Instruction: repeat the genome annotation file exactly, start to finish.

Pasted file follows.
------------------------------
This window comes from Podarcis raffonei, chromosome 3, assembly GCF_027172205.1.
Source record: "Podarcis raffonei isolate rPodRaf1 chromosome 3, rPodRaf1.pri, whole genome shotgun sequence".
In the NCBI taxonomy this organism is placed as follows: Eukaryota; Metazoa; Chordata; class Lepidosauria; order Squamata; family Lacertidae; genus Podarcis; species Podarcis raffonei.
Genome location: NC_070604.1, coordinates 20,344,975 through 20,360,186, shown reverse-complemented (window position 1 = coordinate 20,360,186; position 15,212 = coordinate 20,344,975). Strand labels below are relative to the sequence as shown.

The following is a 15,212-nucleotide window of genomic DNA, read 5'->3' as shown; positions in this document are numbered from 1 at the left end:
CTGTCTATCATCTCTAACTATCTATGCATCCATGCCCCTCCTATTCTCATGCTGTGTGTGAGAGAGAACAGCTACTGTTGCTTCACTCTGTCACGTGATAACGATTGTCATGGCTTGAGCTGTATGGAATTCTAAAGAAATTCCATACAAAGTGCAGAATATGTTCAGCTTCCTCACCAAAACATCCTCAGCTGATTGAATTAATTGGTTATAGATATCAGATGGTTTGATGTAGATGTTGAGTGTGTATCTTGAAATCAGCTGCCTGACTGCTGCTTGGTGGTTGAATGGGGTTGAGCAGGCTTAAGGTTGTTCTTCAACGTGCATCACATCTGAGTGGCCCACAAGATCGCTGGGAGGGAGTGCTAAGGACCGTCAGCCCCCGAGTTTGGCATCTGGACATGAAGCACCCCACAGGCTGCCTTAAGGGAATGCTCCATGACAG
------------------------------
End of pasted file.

This window comes from Podarcis raffonei, chromosome 3, assembly GCF_027172205.1.
Source record: "Podarcis raffonei isolate rPodRaf1 chromosome 3, rPodRaf1.pri, whole genome shotgun sequence".
In the NCBI taxonomy this organism is placed as follows: Eukaryota; Metazoa; Chordata; class Lepidosauria; order Squamata; family Lacertidae; genus Podarcis; species Podarcis raffonei.
Genome location: NC_070604.1, coordinates 20,344,975 through 20,360,186, shown reverse-complemented (window position 1 = coordinate 20,360,186; position 15,212 = coordinate 20,344,975). Strand labels below are relative to the sequence as shown.

The following is a 15,212-nucleotide window of genomic DNA, read 5'->3' as shown; positions in this document are numbered from 1 at the left end:
CTGTCTATCATCTCTAACTATCTATGCATCCATGCCCCTCCTATTCTCATGCTGTGTGTGAGAGAGAACAGCTACTGTTGCTTCACTCTGTCACGTGATAACGATTGTCATGGCTTGAGCTGTATGGAATTCTAAAGAAATTCCATACAAAGTGCAGAATATGTTCAGCTTCCTCACCAAAACATCCTCAGCTGATTGAATTAATTGGTTATAGATATCAGATGGTTTGATGTAGATGTTGAGTGTGTATCTTGAAATCAGCTGCCTGACTGCTGCTTGGTGGTTGAATGGGGTTGAGCAGGCTTAAGGTTGTTCTTCAACGTGCATCACATCTGAGTGGCCCACAAGATCGCTGGGAGGGAGTGCTAAGGACCGTCAGCCCCCGAGTTTGGCATCTGGACATGAAGCACCCCACAGGCTGCCTTAAGGGAATGCTCCATGACAG